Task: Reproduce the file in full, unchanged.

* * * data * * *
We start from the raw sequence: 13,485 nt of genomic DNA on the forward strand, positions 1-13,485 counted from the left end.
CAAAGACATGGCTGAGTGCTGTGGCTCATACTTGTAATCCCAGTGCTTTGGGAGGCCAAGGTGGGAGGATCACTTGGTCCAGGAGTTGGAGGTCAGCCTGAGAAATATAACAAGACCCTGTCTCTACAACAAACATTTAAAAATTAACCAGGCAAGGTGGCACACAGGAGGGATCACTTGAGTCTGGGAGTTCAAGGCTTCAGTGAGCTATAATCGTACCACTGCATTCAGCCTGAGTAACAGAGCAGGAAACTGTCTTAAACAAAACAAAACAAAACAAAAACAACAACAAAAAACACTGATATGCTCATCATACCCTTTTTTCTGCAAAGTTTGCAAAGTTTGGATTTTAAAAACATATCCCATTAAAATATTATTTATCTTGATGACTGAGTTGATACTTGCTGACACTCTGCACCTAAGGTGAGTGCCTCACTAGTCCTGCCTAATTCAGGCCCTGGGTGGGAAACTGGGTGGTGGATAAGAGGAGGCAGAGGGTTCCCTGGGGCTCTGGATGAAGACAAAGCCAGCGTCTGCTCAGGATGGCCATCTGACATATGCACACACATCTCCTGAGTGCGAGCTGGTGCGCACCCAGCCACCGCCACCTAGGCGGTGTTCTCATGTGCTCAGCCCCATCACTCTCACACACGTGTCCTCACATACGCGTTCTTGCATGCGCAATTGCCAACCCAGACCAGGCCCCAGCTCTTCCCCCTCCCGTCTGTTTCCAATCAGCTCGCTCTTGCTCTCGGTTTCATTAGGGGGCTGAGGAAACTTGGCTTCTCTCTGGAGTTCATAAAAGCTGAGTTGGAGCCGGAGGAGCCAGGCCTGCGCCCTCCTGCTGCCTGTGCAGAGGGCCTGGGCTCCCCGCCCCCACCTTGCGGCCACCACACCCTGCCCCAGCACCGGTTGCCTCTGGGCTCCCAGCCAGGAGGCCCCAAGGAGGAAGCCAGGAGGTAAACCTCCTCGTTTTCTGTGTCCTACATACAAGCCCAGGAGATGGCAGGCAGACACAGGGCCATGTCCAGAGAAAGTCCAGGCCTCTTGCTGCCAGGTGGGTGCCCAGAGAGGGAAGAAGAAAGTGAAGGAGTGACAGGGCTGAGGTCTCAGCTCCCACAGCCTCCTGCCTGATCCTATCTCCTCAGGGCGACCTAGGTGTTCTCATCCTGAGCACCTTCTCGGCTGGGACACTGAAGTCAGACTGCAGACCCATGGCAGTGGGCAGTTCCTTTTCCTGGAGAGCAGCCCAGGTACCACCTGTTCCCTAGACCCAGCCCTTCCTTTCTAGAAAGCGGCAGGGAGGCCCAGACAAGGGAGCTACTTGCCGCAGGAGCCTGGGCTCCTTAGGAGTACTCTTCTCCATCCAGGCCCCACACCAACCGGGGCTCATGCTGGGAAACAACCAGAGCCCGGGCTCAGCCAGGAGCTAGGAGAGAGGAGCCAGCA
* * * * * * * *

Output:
We start from the raw sequence: 13,485 nt of genomic DNA on the forward strand, positions 1-13,485 counted from the left end.
CAAAGACATGGCTGAGTGCTGTGGCTCATACTTGTAATCCCAGTGCTTTGGGAGGCCAAGGTGGGAGGATCACTTGGTCCAGGAGTTGGAGGTCAGCCTGAGAAATATAACAAGACCCTGTCTCTACAACAAACATTTAAAAATTAACCAGGCAAGGTGGCACACAGGAGGGATCACTTGAGTCTGGGAGTTCAAGGCTTCAGTGAGCTATAATCGTACCACTGCATTCAGCCTGAGTAACAGAGCAGGAAACTGTCTTAAACAAAACAAAACAAAACAAAAACAACAACAAAAAACACTGATATGCTCATCATACCCTTTTTTCTGCAAAGTTTGCAAAGTTTGGATTTTAAAAACATATCCCATTAAAATATTATTTATCTTGATGACTGAGTTGATACTTGCTGACACTCTGCACCTAAGGTGAGTGCCTCACTAGTCCTGCCTAATTCAGGCCCTGGGTGGGAAACTGGGTGGTGGATAAGAGGAGGCAGAGGGTTCCCTGGGGCTCTGGATGAAGACAAAGCCAGCGTCTGCTCAGGATGGCCATCTGACATATGCACACACATCTCCTGAGTGCGAGCTGGTGCGCACCCAGCCACCGCCACCTAGGCGGTGTTCTCATGTGCTCAGCCCCATCACTCTCACACACGTGTCCTCACATACGCGTTCTTGCATGCGCAATTGCCAACCCAGACCAGGCCCCAGCTCTTCCCCCTCCCGTCTGTTTCCAATCAGCTCGCTCTTGCTCTCGGTTTCATTAGGGGGCTGAGGAAACTTGGCTTCTCTCTGGAGTTCATAAAAGCTGAGTTGGAGCCGGAGGAGCCAGGCCTGCGCCCTCCTGCTGCCTGTGCAGAGGGCCTGGGCTCCCCGCCCCCACCTTGCGGCCACCACACCCTGCCCCAGCACCGGTTGCCTCTGGGCTCCCAGCCAGGAGGCCCCAAGGAGGAAGCCAGGAGGTAAACCTCCTCGTTTTCTGTGTCCTACATACAAGCCCAGGAGATGGCAGGCAGACACAGGGCCATGTCCAGAGAAAGTCCAGGCCTCTTGCTGCCAGGTGGGTGCCCAGAGAGGGAAGAAGAAAGTGAAGGAGTGACAGGGCTGAGGTCTCAGCTCCCACAGCCTCCTGCCTGATCCTATCTCCTCAGGGCGACCTAGGTGTTCTCATCCTGAGCACCTTCTCGGCTGGGACACTGAAGTCAGACTGCAGACCCATGGCAGTGGGCAGTTCCTTTTCCTGGAGAGCAGCCCAGGTACCACCTGTTCCCTAGACCCAGCCCTTCCTTTCTAGAAAGCGGCAGGGAGGCCCAGACAAGGGAGCTACTTGCCGCAGGAGCCTGGGCTCCTTAGGAGTACTCTTCTCCATCCAGGCCCCACACCAACCGGGGCTCATGCTGGGAAACAACCAGAGCCCGGGCTCAGCCAGGAGCTAGGAGAGAGGAGCCAGCA